Coadministration of low-dose lipopolysaccharide and soluble tissue factor induces thrombosis after radiosurgery in an animal arteriovenous malformation model

Kingsley Storer, Jian Tu, Athula Karunanayaka, Robert Smee, Richard Short, Philip Thorpe, Marcus Stoodley

Research output: Contribution to journalArticlepeer-review

17 Scopus citations

Abstract

OBJECTIVE: Radiosurgery for arteriovenous malformations is limited to small lesions and may take 3 years to produce total occlusion. It has recently been shown that coadministration of low-dose lipopolysaccharide (LPS) and soluble tissue factor (sTF) selectively induces thrombosis in murine tumor models, attributable perhaps to the prothrombotic phenotype of tumor vasculature. Radiosurgery may induce changes in endothelial prothrombotic molecules similar to those found in tumors. This study aimed to determine if a similar strategy could be used to stimulate thrombus formation in an animal arteriovenous malformation model. METHODS: Seventeen rats underwent creation of a carotid-to-jugular anastomosis. Animals were intravenously injected with sTF, low-dose LPS, a combination of both, or placebo 24 hours after stereotactic irradiation of the anastomosis. Control animals received both agents after sham irradiation. RESULTS: Coadministration of sTF and LPS led to the formation of thrombi in up to 69% of small vessels and 39% of medium-sized vessels within the target region. The irradiated vasculature demonstrated intermediate rates of thrombosis after treatment with either sTF or LPS alone as did vessels within the fistula in the control group. Logistic regression analysis demonstrated significant associations between development of thrombi and treatment with radiation, sTF, or LPS (P < 0.005). There was no evidence of systemic thrombus formation or toxicity in any group. CONCLUSION: Treatment with sTF and LPS selectively induces thrombosis of irradiated vessels in a rat model of arteriovenous malformation. Stimulation of thrombosis may improve the efficacy of radiosurgery, increasing the treatable lesion size and reducing latency.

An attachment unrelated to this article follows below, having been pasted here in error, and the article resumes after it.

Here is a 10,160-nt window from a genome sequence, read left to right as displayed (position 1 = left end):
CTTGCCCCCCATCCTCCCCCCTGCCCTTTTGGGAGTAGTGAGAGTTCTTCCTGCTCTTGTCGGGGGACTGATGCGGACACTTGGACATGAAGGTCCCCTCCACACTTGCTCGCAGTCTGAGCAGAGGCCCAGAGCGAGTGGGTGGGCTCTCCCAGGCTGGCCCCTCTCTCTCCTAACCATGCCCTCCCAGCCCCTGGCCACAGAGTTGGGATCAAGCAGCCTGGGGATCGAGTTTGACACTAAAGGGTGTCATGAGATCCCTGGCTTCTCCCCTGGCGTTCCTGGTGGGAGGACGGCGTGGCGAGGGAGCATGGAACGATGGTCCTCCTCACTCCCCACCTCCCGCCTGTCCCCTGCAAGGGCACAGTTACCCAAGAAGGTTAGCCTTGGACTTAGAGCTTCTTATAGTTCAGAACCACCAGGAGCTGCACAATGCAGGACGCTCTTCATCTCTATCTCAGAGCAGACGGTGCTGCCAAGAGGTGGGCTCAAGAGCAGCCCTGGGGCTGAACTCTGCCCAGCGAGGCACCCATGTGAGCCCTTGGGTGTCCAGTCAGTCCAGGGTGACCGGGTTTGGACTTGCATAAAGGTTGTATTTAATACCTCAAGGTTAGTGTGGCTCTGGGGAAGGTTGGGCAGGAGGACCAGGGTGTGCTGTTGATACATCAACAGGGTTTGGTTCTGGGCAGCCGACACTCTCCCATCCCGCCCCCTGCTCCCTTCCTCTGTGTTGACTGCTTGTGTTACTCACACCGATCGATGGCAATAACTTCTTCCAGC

Original languageEnglish (US)
Pages (from-to)604-610
Number of pages7
JournalNeurosurgery
Volume61
Issue number3
DOIs
StatePublished - Sep 1 2007

Keywords

  • Inducing thrombosis postradiosurgery
  • Intracranial arteriovenous malformations
  • Lipopolysaccharides
  • Radiosurgery
  • Tissue factor

ASJC Scopus subject areas

  • Surgery
  • Clinical Neurology

Fingerprint Dive into the research topics of 'Coadministration of low-dose lipopolysaccharide and soluble tissue factor induces thrombosis after radiosurgery in an animal arteriovenous malformation model'. Together they form a unique fingerprint.

Cite this